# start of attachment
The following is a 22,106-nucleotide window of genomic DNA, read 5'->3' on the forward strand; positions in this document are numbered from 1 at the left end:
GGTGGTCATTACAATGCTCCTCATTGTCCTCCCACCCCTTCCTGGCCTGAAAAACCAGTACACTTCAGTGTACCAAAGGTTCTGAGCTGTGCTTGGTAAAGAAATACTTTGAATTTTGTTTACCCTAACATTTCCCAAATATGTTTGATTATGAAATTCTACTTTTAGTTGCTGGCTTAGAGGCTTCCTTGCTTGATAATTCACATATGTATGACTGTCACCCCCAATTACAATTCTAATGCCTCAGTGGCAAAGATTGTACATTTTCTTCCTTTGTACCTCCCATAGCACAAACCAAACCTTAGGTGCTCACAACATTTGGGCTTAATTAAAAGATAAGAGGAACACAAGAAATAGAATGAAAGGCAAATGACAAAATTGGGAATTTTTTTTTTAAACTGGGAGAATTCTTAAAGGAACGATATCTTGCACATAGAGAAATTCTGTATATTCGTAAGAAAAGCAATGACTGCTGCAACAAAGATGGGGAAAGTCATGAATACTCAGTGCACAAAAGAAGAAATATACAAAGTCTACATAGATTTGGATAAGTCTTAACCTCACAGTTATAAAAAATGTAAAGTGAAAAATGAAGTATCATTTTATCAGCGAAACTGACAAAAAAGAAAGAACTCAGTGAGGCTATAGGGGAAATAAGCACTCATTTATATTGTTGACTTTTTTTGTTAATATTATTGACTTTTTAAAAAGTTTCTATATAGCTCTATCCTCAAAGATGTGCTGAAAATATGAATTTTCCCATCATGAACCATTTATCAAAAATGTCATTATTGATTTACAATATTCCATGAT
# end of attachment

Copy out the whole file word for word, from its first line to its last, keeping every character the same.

The following is a 22,106-nucleotide window of genomic DNA, read 5'->3' on the forward strand; positions in this document are numbered from 1 at the left end:
GGTGGTCATTACAATGCTCCTCATTGTCCTCCCACCCCTTCCTGGCCTGAAAAACCAGTACACTTCAGTGTACCAAAGGTTCTGAGCTGTGCTTGGTAAAGAAATACTTTGAATTTTGTTTACCCTAACATTTCCCAAATATGTTTGATTATGAAATTCTACTTTTAGTTGCTGGCTTAGAGGCTTCCTTGCTTGATAATTCACATATGTATGACTGTCACCCCCAATTACAATTCTAATGCCTCAGTGGCAAAGATTGTACATTTTCTTCCTTTGTACCTCCCATAGCACAAACCAAACCTTAGGTGCTCACAACATTTGGGCTTAATTAAAAGATAAGAGGAACACAAGAAATAGAATGAAAGGCAAATGACAAAATTGGGAATTTTTTTTTTAAACTGGGAGAATTCTTAAAGGAACGATATCTTGCACATAGAGAAATTCTGTATATTCGTAAGAAAAGCAATGACTGCTGCAACAAAGATGGGGAAAGTCATGAATACTCAGTGCACAAAAGAAGAAATATACAAAGTCTACATAGATTTGGATAAGTCTTAACCTCACAGTTATAAAAAATGTAAAGTGAAAAATGAAGTATCATTTTATCAGCGAAACTGACAAAAAAGAAAGAACTCAGTGAGGCTATAGGGGAAATAAGCACTCATTTATATTGTTGACTTTTTTTGTTAATATTATTGACTTTTTAAAAAGTTTCTATATAGCTCTATCCTCAAAGATGTGCTGAAAATATGAATTTTCCCATCATGAACCATTTATCAAAAATGTCATTATTGATTTACAATATTCCATGAT